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Impact of cardiovascular risk factors on chronic abdominal pain after laparoscopic gastric bypass

Johanne Gormsen, Jakob Burcharth & Frederik Helgstrand

29. okt. 2020
13 min.



The indication for bariatric surgery in Denmark is a BMI > 35 kg/m2 in combination with an obesity-related co-morbidity or significant risk of development hereof. This leads to a high prevalence of obesity-related co-morbidities and a high risk of concurrent cardiovascular disease among candidates for bariatric surgery.

Long-term complications are frequent and contribute to high costs in the post-operative period after laparoscopic Roux-en-Y gastric bypass (LRYGB) surgery, and chronic abdominal pain in particular has been shown to have a negative impact on quality of life [1, 2]. The majority of these patients report intense upper and postprandial abdominal pain without being able to determine the cause. These symptoms may imitate abdominal angina and could in theory be explained by atherosclerosis and subsequently reduced microcirculation [3, 4]. If atherosclerosis increases the risk of chronic post-operative pain, risk factors for atherosclerosis should also be associated with pain. Previous studies associated atherosclerosis and cardiovascular co-morbidities specifically with dyslipidaemia and with further risk factors including Type 2 diabetes (T2D), hypertension and smoking [5-8].

Dyslipidaemia and other risk factors for atherosclerosis were therefore hypothesised to be associated with chronic post-operative abdominal pain. This exploratory study aimed to investigate this association among patients receiving LRYGB surgery.


This was a retrospective cohort study including all patients undergoing LRYGB surgery at the Zealand University Hospital in Denmark from 2010 through 2015. The indication for LRYGB surgery followed national guidelines. All Danish residents are registered in the Civil Registration System with a personal identification number, which enabled linkage of data from multiple sources [9]. The cohort has previously been used for identification of the prevalence and risk factors for chronic abdominal pain as well as quality of life and occupational outcomes [2, 3].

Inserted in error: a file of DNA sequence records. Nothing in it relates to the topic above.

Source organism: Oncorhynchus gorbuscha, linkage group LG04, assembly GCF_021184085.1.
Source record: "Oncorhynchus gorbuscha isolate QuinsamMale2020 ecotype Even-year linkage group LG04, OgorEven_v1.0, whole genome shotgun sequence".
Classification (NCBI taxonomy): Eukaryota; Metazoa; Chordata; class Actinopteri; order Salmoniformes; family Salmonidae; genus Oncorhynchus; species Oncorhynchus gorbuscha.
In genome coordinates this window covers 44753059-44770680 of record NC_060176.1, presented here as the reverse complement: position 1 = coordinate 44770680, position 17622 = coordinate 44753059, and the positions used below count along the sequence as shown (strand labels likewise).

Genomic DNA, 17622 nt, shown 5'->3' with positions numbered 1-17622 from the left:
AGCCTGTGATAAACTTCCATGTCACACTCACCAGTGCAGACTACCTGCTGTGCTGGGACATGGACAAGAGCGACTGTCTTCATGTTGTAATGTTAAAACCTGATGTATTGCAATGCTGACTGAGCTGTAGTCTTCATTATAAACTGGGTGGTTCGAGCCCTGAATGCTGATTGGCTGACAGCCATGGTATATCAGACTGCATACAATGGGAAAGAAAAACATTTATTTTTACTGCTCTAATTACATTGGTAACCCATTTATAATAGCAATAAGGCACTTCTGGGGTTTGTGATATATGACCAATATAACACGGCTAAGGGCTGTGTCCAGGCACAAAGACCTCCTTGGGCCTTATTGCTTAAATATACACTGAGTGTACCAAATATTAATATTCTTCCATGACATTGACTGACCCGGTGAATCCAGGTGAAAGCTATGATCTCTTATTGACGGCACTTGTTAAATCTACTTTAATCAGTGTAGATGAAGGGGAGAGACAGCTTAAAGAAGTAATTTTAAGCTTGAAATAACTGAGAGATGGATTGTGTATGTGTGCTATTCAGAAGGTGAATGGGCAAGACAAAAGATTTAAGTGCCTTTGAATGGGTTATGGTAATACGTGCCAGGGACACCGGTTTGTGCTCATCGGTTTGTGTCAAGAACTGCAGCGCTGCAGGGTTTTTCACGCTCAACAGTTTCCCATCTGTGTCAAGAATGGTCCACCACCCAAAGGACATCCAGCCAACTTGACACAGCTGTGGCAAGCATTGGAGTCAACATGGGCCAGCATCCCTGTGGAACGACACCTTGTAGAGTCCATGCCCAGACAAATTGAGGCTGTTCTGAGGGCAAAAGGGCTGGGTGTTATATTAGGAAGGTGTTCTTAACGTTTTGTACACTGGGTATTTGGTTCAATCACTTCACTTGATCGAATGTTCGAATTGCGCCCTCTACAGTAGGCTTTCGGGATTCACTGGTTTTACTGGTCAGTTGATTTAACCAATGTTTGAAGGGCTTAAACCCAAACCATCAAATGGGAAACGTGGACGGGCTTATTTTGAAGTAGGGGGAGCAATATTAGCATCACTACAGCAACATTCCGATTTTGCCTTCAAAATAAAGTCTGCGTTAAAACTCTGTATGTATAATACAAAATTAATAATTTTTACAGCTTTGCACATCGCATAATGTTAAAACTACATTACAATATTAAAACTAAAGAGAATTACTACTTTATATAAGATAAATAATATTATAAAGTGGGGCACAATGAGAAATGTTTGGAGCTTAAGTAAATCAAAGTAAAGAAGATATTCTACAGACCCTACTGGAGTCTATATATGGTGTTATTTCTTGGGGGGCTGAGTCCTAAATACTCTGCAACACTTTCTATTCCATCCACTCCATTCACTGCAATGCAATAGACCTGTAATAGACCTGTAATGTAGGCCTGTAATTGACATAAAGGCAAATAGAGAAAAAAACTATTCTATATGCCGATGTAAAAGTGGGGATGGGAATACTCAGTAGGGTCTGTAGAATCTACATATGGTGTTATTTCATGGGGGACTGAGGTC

Diagnosis codes according to the International Classification of Diseases (ICD)-10 were obtained from the Danish National Patient Register. The Charlson Comorbidity Index was calculated based on ICD-10 codes [10]. Cardiovascular co-morbidity was defined as a composite of myocardial infarction (I21-I23), congestive heart failure (I50, I11.0, I13.0, I13.2), peripheral vascular disease (I70-I74, I77) and cerebrovascular disease (I60-I169, G45, G46). Data were obtained from the Danish National Prescription Register on pre- and post-operative use of strong analgesics including the Anatomical Therapeutic Chemical codes N02 (analgesics), N03 (antiepileptics) and N06 (antidepressants). From Statistics Denmark, information regarding marital status, highest attained educational level and occupational status was obtained. Data regarding preoperative co-morbidities, smoking and occupational status were systematically registered in the Danish Obesity Surgery Register. Medical records supplemented the registries with detailed information on preoperative co-morbidities, smoking, alcohol consumption and occupational status. Self-reported abdominal pain for assessment of chronic abdominal pain was obtained through a questionnaire [3].

Definition of dyslipidaemia

Dyslipidaemia was defined as altered or increased levels of cholesterol, subfractions of cholesterols or triglycerides. Tolerable levels were assessed according to national treatment guidelines from the Danish Cardiology Society [11]. All patients were screened for obesity-related co-morbidities including dyslipidaemia by an endocrinologist in the bariatric centre. Dyslipidaemia was preferably defined from medical records, otherwise from the Danish Obesity Register. If neither were available, dyslipidaemia was defined from the Danish National Patient Register by ICD-10 E78.

Definition of chronic abdominal pain

Chronic abdominal pain was defined as a composite of post-operative initiation or escalation of strong analgesics (including opioids or opioid analogues, gabapentin, pregabalin or tricyclic antidepressants), a diagnosis with chronic pain, a referral to a specialised pain clinic or if patients reported having abdominal pain more than twice weekly within the past month in the study questionnaire.


Categorical variables were analysed using the χ2-test. Normally distributed continuous variables were analysed using the two-sample t-test; otherwise the Mann-Whitney U test was used. The risk of chronic abdominal pain was explored using logistic regression and was presented as odds ratios (OR) with 95% confidence intervals (95% CI). p < 0.05 were considered significant.